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Sheep & Goat Fund

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Fort Concho -- Past, Present and Future

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Cory Robinson, left, and Cindy Bishop stand in front of the row of restored officers’ quarters at Fort Concho National Historic Landmark in San Angelo, Texas. Photo by Gary Cutrer. By Robert Bluthardt
Director, Fort Concho
National Historic Landmark

Published November 2009

To the many people who drive by daily on South Oakes Street just south of downtown San Angelo, Fort Concho has been here forever, and in a way, they are right. The two dozen limestone buildings that surround the currently lush Parade Ground date from the late 1860s and 1870s, and they represented the first permanent structures and settlement in the region. In the years that followed, “Santa Angela” established itself as a “whiskey and sin” village across the Concho River to separate the soldiers from their monthly pay. Over the next 22 years, the fort and the town grew and prospered together, and both underwent many changes when the U. S. Army marched away fron Fort Concho forever in June 1889.

The arrival of a railroad connection in 1888 and a second, direct rail line in 1909, helped San Angelo grow into an agricultural and ranching trade center. The old post had new occupants as civilians took up the homes that the soldiers abandoned.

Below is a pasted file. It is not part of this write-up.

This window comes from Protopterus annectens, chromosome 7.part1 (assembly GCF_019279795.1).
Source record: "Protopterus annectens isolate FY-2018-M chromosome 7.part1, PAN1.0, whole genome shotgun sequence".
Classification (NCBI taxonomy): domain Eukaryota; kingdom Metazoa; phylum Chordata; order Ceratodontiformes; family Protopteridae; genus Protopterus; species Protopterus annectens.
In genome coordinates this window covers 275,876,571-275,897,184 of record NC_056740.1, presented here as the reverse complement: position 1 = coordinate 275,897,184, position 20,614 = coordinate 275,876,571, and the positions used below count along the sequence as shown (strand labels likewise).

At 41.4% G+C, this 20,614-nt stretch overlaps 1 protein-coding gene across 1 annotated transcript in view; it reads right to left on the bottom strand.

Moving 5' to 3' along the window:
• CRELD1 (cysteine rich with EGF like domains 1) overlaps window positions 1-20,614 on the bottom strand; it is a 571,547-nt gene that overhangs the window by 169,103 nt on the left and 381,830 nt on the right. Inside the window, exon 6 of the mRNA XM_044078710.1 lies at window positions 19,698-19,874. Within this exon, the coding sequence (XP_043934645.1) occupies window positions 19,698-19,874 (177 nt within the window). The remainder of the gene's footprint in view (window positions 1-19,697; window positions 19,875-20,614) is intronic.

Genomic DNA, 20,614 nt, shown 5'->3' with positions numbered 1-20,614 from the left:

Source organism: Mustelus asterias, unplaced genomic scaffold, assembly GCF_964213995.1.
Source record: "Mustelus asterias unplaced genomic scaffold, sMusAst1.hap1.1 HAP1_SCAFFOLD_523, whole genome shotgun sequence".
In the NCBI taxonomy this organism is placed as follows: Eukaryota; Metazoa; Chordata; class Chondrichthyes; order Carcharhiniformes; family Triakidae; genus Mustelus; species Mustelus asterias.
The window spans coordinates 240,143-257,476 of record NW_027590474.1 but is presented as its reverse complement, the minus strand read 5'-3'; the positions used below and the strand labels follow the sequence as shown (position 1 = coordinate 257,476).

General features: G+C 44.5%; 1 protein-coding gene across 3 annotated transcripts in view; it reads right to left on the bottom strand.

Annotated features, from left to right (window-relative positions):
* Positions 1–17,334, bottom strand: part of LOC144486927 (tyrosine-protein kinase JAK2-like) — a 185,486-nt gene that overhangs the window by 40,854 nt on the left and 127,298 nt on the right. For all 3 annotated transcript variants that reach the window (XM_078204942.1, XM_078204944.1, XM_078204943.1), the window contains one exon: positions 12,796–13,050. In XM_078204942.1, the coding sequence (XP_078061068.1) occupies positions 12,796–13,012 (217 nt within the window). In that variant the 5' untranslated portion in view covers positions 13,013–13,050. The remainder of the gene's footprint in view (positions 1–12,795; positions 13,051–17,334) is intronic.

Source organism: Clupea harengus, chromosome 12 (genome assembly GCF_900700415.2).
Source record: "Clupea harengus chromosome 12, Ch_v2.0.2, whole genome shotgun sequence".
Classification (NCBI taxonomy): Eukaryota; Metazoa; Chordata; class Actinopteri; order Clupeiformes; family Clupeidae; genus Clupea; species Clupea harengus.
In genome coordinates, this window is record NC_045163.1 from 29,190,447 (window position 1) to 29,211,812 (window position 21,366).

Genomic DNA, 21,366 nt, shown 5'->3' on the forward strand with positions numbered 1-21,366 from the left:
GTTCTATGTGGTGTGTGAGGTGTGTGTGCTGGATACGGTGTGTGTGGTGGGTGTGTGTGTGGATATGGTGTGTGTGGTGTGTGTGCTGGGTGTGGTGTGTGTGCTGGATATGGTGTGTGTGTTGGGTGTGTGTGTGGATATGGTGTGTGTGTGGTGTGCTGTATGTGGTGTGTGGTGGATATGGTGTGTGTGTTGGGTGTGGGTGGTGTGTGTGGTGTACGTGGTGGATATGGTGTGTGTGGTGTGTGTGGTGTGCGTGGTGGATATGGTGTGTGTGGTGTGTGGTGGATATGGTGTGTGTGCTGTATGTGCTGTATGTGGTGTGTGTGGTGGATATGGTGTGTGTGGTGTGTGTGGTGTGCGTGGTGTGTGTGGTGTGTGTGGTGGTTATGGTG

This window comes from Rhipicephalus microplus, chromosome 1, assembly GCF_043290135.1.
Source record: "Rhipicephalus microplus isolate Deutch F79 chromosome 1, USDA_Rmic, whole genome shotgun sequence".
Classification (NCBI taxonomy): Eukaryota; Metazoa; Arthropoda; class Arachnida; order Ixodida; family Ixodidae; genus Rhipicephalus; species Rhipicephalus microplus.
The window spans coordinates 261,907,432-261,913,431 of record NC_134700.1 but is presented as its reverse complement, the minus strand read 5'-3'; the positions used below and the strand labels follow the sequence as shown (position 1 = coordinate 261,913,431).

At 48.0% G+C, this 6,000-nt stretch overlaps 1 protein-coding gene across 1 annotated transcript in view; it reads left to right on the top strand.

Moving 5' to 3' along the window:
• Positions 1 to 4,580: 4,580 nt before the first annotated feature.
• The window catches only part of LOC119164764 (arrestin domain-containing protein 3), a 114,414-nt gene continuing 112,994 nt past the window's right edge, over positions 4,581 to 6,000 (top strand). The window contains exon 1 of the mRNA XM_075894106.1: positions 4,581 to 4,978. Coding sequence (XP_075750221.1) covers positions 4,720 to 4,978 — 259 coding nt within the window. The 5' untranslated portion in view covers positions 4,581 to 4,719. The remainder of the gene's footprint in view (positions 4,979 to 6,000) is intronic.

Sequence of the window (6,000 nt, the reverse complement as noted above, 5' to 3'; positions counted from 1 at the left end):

The Santa Rita oil boom to the west in 1923 brought vast wealth to the city and soon the community had a new city hall, county courthouse, movie theater, hotels, office buildings, churches and a new neighborhood, appropriately named Santa Rita. Much of modern San Angelo stems from that 1923 oil strike. Meanwhile, historic preservation of Fort Concho starts in the 1920s, with the dreams and vision of Mrs. Ginevra Wood Carson, an effort that continues today nearly 90 years later.

Today, Fort Concho is considered among the best preserved frontier forts west of the Mississippi, and the long effort to save and restore it is as old as those of nationally known sites like Colonial Williamsburg in Virginia and Greenfield Village near Detroit. The fort board and staff have been guided by a simple premise to physically restore the post to its 1870s appearance, but make it serve the widest possible audience within the broadest level of public service and education. That expanded mission within the heart of a major West Texas city justifies the motto, “Not Just a Frontier Fort.”

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2009 Photo Contest Winners

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Judging the entries in the 2009 Ranch & Rural Living Photo Contest was harder than ever. We received more photos this time than we have in several years—and all of them were very good, well composed pictures with interesting subject matter.

Photos were judged by Jim Bean of Jim Bean Professional Photography in San Angelo, Texas, as well as by staff members. Entries were viewed this time on a computer monitor, one by one. Prints were scanned and viewed on the montor as well. Judges were blind as to who took the photos. They were judged on merit only.